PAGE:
[w.sub.q] = [[[theta].sub.q]/[m+s.summation over (j=1)][[theta].sub.j]] (2)

Where

[MATHEMATICAL EXPRESSION NOT REPRODUCIBLE IN ASCII] (3)

Then we obtain a efficient solution by solving the following single linear programming:

[MATHEMATICAL EXPRESSION NOT REPRODUCIBLE IN ASCII] (4)

2.2. Measuring value efficiency scores:

The weights [w.sub.j], which obtained by the fractional (2), are weights of input and output variables. We purpose approximation of the indifference contour of unknown value function by determination of the supporting hyper planes at MPS of PPS. Since the mentioned PPS is VRS, so in need of that we obtain the weight [w.sup.*] corresponds to the constraint 1[lambda] = 1. We define the optimal value of the model (4) as the value of [w.sup.*] and optimal solution as MPS. The normal vector of supporting hyper plane obtains by the weights [w.sub.j]'s and [w.sup.*], which this the hyper plane is tangent on PPS at MPS.

At present, suppose that the equation of the hyper plane is [MATHEMATICAL EXPRESSION NOT REPRODUCIBLE IN ASCII], where ([v.sup.*], [u.sup.*]) obtain by (2). For estimation of [theta] value such that ([x.sub.j], [y.sub.j]) + [theta]([W.sup.x], [W.sup.y]) = ([bar.x], [bar.y]), where ([bar.x], [bar.y]) is the projected point of [DMU.sub.j] on the hyper plane and ([W.sup.x], [W.sup.y]) is the direction of projection, we should have [MATHEMATICAL EXPRESSION NOT REPRODUCIBLE IN ASCII]. Hence [MATHEMATICAL EXPRESSION NOT REPRODUCIBLE IN ASCII]. In other words, in output oriented direction ([W.sup.x], [W.sup.y]) = (0, [y.sub.j]), we have [MATHEMATICAL EXPRESSION NOT REPRODUCIBLE IN ASCII]. However, it is evident that this value is positive if and only if the [DMU.sub.j] is value inefficient.

3. Illustration with numerical examples:

Example 1. We consider 12 units with one input and two outputs, which some from DMUs have negative data in the output O2. The data recorded in Table 1.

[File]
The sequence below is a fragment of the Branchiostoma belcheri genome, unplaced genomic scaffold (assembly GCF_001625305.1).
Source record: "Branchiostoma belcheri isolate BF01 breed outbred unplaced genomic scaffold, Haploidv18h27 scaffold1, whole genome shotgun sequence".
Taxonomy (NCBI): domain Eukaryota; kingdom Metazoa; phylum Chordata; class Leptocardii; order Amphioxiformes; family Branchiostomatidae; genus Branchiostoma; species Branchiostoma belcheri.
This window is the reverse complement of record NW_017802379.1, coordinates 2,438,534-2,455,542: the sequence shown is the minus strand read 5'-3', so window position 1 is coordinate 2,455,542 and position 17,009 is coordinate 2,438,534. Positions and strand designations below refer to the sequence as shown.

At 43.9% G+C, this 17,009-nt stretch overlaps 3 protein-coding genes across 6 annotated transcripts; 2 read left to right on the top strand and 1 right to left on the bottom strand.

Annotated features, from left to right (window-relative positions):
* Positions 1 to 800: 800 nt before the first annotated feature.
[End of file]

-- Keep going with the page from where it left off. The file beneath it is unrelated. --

We consider the following multi objective problem:

[MATHEMATICAL EXPRESSION NOT REPRODUCIBLE IN ASCII] (5)

The payoff table is as following:

Table 2: The payoff data. [z.sub.1] [z.sub.2] [z.sub.3] [z.sub.1] -19 4 0 [z.sub.2] -50 58 -16 [z.sub.3] -49 0 5

Find [[theta].sub.j] for each objective as following:

[MATHEMATICAL EXPRESSION NOT REPRODUCIBLE IN ASCII].

[w.sub.x] = [[[theta].sub.1]/[summation over (j)][[theta].sub.j]] = 0.0586, and also [w.sub.y] = 0.9171, [w.sub.z] = 0.0243, which these weights corresponds to input/output variables foe compute the value efficiency scores of units. Now we solve the following weighting model for finding MPS and [w.sup.*] at obtaining the value efficiency scores.

max - 0.0586x + 0.9171y + 0.0243z s.t. (Constraints of the model (5)) (6)

Then we have MPS = [DMU.sub.1] = the optimal solution of model (6) and [w.sup.*] = 49.873 = the optimal value of model (6). The computed value efficiency scores explained in table 3.

Example 2. in this example we make use of the data sets employed by Emrouznejad et al. [1]. Table 4 shows data for 10 DMU with activity vector (x, y, z). Each DMU uses input x to produce outputs y, z. The output z is always positive and the output y is positive for some DMUs and negative for others.

The payoff table is as follows:

[z.sub.1] [z.sub.2] [z.sub.3] [z.sub.1] -12 0 0 [z.sub.2] -16 26 0 [z.sub.3] -50 -8 27

We have [[theta].sub.1] = 0.1368, [[theta].sub.2] = 0.7027 and [[theta].sub.3] = 0.9429 also [w.sub.x] = 0.0768, [w.sub.y] = 0.3942 and [w.sub.z] = 0.5290. Then we have MPS = [DMU.sub.4] and [w.sup.*] = 13.6208. The computed value efficiency scores explained in table 5.

4. Conclusion:

The main idea of this paper is utilize from the most preferable weights for a MOLP problem which is intellectually consistent with the DEA philosophy and by solve this MOLP model to obtain an efficient reference point, which is called MPS. In fact, the obtained weights generate a tangent hyperplane on PPS at the mentioned MPS. We can use from another effective approach for solve a MOLP problem that could generate weights for objectives.